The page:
Ask any random person what they think of running and their answer is almost always “it’s painful and too much work.” Running, though, is something much more than that.
I have to admit that running is not the first thing that comes to mind when most people think about a spiritual experience. If you are looking for something soulful, chances are you are walking into a church, visiting a spiritual person, holding a newborn baby, or in quiet contemplation. Yes, running can be hard and painful. When I run, my feet and knees complain and it is sometimes more work than joy. There is also the weather, the hills, the bugs, and the occasional accident or injury. But, despite all of those drawbacks I still run and I run because running is more than a simple exercise and it is more than just a way to stay in shape.
I put my feet to the floor and the creakiness of middle-aged bones greets me. I do the mental algebra: the bed is soft and warm, but the ground is hard and cold, I was comfortable where I was and now I’m uncomfortable… Logic would have me stay in bed, but running is not about logic. Something is drawing me outside.
The question of why I run is a question I ask myself all the time. At times, running seems absurd and I wonder why I would do something so crazy to myself. Some of my friends say I’m addicted to running and they think of it just like any other addition. I agree that running may be an addiction, but what I’m addicted to is not some drug my brain produces but what running gives me. Running connects me to spirit in a way that nothing else I do does. It taps something deep inside me that is by its very essence a spiritual and that connection to spirit is what gets me out of bed in the morning.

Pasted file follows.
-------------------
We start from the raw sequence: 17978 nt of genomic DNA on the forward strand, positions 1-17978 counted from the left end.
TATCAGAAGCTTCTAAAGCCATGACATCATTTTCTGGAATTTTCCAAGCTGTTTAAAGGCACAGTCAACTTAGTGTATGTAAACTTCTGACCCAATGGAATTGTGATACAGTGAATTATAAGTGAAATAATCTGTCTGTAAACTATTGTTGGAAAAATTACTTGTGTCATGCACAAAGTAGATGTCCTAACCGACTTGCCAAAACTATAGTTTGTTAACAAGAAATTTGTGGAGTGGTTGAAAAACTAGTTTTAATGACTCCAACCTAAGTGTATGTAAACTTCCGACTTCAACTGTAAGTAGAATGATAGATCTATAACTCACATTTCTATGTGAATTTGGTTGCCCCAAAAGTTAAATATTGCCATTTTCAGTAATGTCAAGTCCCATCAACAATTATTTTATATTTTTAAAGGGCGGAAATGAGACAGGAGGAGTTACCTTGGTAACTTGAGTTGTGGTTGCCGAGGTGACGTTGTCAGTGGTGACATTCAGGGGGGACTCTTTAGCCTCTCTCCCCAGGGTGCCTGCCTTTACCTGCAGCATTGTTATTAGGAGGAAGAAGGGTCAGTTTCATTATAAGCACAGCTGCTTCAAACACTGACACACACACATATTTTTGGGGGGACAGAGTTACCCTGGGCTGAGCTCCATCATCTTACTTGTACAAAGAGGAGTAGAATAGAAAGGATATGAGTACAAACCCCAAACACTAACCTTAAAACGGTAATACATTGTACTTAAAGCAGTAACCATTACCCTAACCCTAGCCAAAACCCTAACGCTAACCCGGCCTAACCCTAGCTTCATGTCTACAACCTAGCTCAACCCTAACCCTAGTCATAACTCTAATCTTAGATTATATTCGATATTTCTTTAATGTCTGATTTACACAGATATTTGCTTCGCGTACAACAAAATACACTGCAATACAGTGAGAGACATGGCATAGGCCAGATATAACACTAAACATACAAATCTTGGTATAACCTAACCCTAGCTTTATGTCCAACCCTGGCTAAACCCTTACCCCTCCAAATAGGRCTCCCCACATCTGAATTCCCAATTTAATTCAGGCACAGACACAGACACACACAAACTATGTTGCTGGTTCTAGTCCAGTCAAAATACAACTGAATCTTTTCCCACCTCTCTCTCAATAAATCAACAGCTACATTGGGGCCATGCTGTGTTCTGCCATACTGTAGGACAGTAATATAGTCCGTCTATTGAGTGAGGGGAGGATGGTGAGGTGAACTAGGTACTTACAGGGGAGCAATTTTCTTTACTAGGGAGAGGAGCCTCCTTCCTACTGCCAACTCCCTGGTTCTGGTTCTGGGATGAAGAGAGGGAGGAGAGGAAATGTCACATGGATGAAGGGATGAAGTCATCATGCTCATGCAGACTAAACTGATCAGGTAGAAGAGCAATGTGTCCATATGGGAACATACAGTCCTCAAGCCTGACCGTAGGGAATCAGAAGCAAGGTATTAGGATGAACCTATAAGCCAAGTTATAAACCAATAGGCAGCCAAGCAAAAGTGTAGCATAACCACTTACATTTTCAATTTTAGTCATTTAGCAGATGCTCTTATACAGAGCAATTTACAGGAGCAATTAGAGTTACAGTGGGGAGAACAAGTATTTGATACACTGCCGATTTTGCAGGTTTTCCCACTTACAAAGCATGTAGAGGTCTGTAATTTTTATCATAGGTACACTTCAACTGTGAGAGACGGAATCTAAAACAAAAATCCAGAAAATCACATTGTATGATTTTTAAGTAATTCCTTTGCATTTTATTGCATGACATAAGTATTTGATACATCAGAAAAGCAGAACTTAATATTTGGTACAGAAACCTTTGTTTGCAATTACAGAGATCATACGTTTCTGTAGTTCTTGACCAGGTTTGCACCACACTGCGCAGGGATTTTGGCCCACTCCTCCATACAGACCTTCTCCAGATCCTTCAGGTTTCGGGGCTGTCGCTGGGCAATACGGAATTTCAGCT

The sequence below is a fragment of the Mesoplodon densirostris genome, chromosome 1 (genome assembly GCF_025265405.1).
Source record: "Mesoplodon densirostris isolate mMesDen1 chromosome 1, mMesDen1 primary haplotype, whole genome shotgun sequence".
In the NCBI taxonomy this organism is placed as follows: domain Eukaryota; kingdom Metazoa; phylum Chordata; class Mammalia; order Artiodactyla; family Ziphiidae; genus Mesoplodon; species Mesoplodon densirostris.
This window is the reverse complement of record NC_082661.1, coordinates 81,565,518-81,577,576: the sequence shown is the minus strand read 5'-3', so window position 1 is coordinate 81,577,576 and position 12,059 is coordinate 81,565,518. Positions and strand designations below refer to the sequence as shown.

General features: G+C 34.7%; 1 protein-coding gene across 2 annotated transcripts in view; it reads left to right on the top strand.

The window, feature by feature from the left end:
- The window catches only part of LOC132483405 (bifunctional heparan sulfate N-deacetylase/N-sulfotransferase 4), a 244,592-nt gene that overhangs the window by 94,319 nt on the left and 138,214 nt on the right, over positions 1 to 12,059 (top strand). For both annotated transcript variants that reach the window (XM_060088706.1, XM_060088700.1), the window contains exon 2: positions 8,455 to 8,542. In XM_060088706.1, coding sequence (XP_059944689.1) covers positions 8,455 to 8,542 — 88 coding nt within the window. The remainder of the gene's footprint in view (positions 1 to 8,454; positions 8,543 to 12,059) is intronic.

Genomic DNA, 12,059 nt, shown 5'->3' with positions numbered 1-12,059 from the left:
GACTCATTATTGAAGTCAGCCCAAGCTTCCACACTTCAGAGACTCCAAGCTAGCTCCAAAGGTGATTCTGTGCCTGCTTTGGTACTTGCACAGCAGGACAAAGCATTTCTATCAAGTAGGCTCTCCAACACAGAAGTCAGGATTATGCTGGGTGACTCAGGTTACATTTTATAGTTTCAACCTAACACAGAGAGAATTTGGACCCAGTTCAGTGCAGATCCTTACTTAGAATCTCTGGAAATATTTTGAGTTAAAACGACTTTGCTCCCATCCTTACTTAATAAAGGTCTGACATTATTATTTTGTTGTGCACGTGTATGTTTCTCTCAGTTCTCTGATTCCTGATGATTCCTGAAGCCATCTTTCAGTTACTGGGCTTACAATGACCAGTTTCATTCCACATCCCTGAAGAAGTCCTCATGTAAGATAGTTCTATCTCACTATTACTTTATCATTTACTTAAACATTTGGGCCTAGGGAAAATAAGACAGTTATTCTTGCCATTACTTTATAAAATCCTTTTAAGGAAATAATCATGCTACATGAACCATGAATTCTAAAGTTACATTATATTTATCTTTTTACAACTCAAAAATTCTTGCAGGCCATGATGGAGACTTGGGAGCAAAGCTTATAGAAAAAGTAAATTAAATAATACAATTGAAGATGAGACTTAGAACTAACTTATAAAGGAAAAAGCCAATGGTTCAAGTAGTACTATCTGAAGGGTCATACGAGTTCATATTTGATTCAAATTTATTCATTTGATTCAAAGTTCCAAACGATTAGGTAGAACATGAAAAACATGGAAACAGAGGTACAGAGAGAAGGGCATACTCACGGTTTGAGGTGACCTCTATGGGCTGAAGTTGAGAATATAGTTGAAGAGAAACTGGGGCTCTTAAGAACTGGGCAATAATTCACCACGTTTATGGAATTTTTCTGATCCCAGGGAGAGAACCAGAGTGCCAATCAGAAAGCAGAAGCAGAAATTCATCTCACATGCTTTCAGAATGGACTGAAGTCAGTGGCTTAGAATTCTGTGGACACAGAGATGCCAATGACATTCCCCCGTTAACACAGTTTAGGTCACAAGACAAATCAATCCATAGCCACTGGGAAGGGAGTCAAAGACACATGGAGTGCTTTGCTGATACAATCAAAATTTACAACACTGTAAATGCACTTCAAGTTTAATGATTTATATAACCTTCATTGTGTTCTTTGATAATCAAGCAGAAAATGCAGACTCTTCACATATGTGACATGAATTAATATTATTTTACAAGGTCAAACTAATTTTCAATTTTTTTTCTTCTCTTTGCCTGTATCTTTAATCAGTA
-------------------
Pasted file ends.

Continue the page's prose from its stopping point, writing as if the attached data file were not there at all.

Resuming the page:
After a trip to the bathroom and the kitchen to get some water, I check the temperature outside. Do I have the right clothes for the weather? I decide I’m okay and I take my shoes outside and sit on the front porch. The sky is just beginning to blue. The occasional sound of birds fills the morning air and except for a few cars in the distance it is pretty quite. The bustle of the day seems a long way off. I put on my shoes, stretch a bit, and start off toward my trail.
There are those who would claim that spiritual experiences can be found anywhere and I think this can be true. You expect a spiritual experience when entering a church, but you could also claim that washing dishes, driving your car, being on a yoga mat, and even picking up dog poop is a chance to engage your spirit. This might be true, but I have a tough time finding spirit in everything. Maybe someday I will be enlightened enough to find my soul when taking out the trash, but right now my best bet is a dirt road and a good pair of running shoes.
There is something about running that sets it apart from everything else that is called spiritual; in fact, running may be the most spiritual thing I know.
When I first hit the trail I feel jerky, almost robotic, but soon I warm up and I feel in sync with my body and my surroundings. My heart beat, my feet hitting the ground, my breathing all fall into a cadence. The rhythm is not coming from outside me like when I hear music, when I run, I’m the rhythm, I’m the pounding, I’m the drum.
It’s this rhythm that pushes running from an exercise to something else. Certain music and chants share that exact rhythm. When my running switches from erratic to smooth, I am bathed in a rhythm that transports me from the earth and earthy concerns. I find that I have a hard time relating to people when I’m in that zone and that it takes effort to say hello to someone passing in the opposite direction. I’m in a trance. This is my connection to spirit. I still think about my work, family, money and other concerns, but they just bubble up in my conscious and then float away.
Why do I run? I run because it is running that helps me feel the most human, the most connected to spirit. Is running spiritual? Ultimately that is a question for each of us to decide.
My run takes me a few miles out and back. Today was a good day. Now, back at home, I take off my shoes and walk inside. Everything is different.
Running as a Journey to Self
That something, Olson suggests, is our soul.
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